Supranational Criminal Law: A System Sui Generis

B́a trước
Roelof Haveman, Olga Kavran, Julian Nicholls (LL. M.)
Intersentia nv, 2003 - 370 trang
What exactly is the context in which all aspects of this new field of criminal law have to be interpreted? What does the principle of legality mean in the context of supranational criminal law? Which tradition lies at the basis of this new law system? Is supranational criminal law as it grows the result of a deliberate policy, tending towards a coherent system? Or is it merely the result of crisis management?
 

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A SYSTEM SUI GENERIS
1
A System Sui Generis
3
3 Topics
6
THE CONTEXT OF THE LAW
9
2 The Tribunals
10
22 Former Yugoslavia Rwanda
14
23 International Criminal Court
17
24 Conclusion
19
Ad hoc Tribunals
179
ICC legislation
183
4 Right to Be Tried by An Independent and Impartial Tribunal Established by Law
186
411 Preestablishment
187
412 Nonobservance of certain legal codes
190
413 Comments of the Author
191
42 Are the ad hoc Tribunals independent?
195
i The Judges
196

3 Interpretation of the Law
20
4 The Facts
22
5 National Law V Supranational Law
25
6 Criminal Law V International Law
31
7 Common Law V Civil Law
33
8 Summary and Conclusion
37
THE PRINCIPLE OF LEGALITY
39
2 The Principle of Legality in Civil and Common Law
40
21 Lex Scripta et Certa
41
22 Nonretroactivity
44
23 Analogy
45
24 Common features
49
3 Background of the Principle of Legality
50
4 International Humanitarian Law
53
Nullum Crimen Sine Lege
57
52 The ICC
60
Nulla Poena Sine Lege
63
61 The Rules on Punishment
64
62 Nulla Poena
66
63 Former Yugoslavia
68
Conclusion
72
Rules of Procedure and Evidence
73
8 Summary and Conclusion
75
LEGAL PROCEDURES AT THE INTERNATIONAL CRIMINAL COURT
79
2 A Retrospective Look At Constitutional Development in the West Regarding Criminal Procedures
81
22 Criminal Procedures and European Constitutional Law
85
23 A Binding Element is Partially Lacking for an International Criminal Procedure
89
the Refusal to Globalise
90
25 The Problem of Language and Judicial Culture
91
the Investigation Phase
96
32 PreTrial Chamber
98
33 Rights during the Investigation
100
34 Review of the Chosen Procedure
101
the Trial Phase
104
42 The Right of Access to a Jury
106
43 The Ban on Default Procedures
108
44 The Expediency of the Guilty Plea
109
45 The Law of Evidence in America
112
46 European Evidential Law
113
47 The Exclusionary Rule in the European Tradition
115
48 The Law of Evidence in the Statute
117
49 Review of Choices made Concerning the Trial Phase
119
the Appeal Phase
120
52 Background
121
53 Evaluation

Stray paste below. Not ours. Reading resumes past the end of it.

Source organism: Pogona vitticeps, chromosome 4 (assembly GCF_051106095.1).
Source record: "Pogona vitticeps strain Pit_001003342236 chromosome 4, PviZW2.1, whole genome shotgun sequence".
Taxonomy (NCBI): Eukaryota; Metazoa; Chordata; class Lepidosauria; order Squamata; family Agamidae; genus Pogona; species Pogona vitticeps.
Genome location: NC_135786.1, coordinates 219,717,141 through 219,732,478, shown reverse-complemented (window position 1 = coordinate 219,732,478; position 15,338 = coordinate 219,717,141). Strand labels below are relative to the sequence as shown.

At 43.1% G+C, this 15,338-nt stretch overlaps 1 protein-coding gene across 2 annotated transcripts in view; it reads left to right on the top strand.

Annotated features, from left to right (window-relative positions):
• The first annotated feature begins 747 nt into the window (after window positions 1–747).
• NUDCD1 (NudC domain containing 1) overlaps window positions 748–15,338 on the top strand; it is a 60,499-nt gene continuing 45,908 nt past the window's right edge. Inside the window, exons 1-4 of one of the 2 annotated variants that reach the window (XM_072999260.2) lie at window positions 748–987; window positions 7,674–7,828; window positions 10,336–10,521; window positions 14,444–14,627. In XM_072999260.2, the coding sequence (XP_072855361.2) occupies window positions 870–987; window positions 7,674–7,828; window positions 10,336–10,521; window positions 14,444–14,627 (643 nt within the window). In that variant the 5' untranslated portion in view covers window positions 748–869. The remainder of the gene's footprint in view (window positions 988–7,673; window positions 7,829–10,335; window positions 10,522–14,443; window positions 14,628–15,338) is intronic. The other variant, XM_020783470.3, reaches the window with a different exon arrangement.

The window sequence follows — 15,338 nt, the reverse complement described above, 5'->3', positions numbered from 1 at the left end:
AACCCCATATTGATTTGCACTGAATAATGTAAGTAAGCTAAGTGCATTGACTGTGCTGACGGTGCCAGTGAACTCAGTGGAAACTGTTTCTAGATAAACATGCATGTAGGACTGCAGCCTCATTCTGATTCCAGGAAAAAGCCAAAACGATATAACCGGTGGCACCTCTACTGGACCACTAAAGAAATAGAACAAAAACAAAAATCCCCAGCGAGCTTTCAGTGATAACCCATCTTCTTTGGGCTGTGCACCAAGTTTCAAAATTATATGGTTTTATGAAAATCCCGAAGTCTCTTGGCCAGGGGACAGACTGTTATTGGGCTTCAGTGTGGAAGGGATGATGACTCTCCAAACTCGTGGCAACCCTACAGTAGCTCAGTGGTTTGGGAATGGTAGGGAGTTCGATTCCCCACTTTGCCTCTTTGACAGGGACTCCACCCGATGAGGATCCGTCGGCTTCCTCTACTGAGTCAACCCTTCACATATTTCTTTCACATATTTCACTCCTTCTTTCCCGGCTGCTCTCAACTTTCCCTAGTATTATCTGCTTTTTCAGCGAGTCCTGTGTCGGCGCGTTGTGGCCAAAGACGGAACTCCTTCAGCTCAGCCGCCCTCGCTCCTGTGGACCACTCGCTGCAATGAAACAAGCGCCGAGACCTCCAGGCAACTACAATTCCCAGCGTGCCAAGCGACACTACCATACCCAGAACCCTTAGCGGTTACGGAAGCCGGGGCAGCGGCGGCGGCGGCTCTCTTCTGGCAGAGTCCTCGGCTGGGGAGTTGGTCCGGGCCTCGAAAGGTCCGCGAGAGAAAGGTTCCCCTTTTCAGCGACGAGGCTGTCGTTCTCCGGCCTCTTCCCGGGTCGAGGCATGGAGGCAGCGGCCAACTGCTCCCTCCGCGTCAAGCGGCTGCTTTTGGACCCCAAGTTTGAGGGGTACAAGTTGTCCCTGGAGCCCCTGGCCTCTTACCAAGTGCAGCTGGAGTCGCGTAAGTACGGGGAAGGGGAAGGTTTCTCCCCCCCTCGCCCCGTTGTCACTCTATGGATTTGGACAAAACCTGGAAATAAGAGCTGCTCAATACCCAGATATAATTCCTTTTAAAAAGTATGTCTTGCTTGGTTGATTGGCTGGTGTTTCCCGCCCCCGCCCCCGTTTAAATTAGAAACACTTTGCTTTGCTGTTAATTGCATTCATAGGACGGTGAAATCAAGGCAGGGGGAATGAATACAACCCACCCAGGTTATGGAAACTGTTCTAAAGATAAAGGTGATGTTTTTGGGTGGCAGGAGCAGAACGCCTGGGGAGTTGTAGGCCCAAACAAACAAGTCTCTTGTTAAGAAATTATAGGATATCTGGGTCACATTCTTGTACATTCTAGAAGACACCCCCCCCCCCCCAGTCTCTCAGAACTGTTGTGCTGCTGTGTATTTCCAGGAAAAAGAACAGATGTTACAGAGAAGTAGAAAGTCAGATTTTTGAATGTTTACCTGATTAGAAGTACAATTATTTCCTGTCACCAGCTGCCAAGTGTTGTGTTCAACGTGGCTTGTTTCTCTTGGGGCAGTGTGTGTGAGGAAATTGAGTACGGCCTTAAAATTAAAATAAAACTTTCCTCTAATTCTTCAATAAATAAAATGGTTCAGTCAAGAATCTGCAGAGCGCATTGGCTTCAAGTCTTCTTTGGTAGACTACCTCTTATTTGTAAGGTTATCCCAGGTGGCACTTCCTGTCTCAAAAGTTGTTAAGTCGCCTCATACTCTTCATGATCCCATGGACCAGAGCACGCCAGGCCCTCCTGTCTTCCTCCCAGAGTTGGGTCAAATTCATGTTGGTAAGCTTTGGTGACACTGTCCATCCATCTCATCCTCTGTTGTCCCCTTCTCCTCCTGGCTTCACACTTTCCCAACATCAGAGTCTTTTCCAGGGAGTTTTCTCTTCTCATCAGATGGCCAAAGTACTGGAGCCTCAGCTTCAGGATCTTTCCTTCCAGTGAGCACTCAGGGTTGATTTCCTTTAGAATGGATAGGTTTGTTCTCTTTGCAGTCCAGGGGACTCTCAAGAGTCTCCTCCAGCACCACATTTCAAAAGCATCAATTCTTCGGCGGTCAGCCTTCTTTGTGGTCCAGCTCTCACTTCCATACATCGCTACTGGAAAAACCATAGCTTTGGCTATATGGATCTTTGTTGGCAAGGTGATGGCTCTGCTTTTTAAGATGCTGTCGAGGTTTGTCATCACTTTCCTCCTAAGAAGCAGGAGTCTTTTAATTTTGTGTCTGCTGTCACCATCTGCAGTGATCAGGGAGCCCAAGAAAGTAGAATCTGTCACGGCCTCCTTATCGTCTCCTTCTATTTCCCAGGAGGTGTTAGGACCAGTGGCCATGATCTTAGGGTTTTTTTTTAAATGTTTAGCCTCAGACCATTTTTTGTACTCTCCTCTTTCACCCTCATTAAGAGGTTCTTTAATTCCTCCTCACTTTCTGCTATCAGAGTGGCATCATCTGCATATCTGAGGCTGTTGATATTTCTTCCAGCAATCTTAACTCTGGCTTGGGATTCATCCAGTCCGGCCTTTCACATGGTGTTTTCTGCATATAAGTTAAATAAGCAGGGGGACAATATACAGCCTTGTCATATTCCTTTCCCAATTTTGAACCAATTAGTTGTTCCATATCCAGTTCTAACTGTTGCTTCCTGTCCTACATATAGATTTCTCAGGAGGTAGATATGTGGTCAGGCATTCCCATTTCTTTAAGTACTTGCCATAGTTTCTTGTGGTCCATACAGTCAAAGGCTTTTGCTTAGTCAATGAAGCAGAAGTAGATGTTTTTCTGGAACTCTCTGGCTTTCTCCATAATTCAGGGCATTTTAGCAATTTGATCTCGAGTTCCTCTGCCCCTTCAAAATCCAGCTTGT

124
6 Judging the Choices Made
125
THE SUI GENERIS RULES OF PROCEDURE AND EVIDENCE
129
2 General Outline of the Rules
130
22 Main Features of the Current Procedure
133
222 Prosecutorial Discretion Guilty Plea Immunity and Plea Agreement
135
223 Victims and Witnesses
136
224 Written and Reasoned Judgements and Appellate Review
137
225 Rule 61 Hearing
138
226 Other features
139
3 Major Changes to the Criminal Procedure System
140
32 Guilty Plea and Plea Agreement
142
33 PreTrial Proceedings
145
34 Witness Interrogation and Presentation of Evidence
150
35 Other Rules Increasing the Power of the Judges
151
36 Other Amendments Inspired by the Inquisitorial Model of Criminal Procedure
153
4 Rational Development Or Crisis
155
42 Pretrial Procedure
157
43 Evidence
158
44 Other amendments inspired by the Inquisitorial Model and Increasing the Judges Powers
160
52 Illegal arrest
161
6 Conclusion Some Observation
162
DEFENCE AND FAIR TRIAL
167
2 The International Standards of Fairness
169
3 The Overall Rights to A Fair Trial
172
311 Subject to Art 22 of the Statute
173
312 Omissions
174
313 Lack of protection for the suspect
175
ii The Prosecutors
197
422 Operation of the ad hoc Tribunals
198
i Pressure from local governments
199
ii Pressure from international institutions
202
iii Pressure from the UN organs
203
iv Pressure from the watching international community
204
43 Are the judges of the ad hoc Tribunals impartial?
205
ICC legislation
209
5 Presumption of Innocence
211
52 Practice of the ad hoc Tribunals
213
ICC legislation
216
6 Equality of Arms
217
61 The scope of equality of arms
218
62 Position of the ad hoc Tribunals
219
622 Right to assistance of competent counsel
221
i Personal strength
222
ii Institutional strength
227
623 Right of access to adequate resources
229
ICC legislation
231
7 Concluding Remarks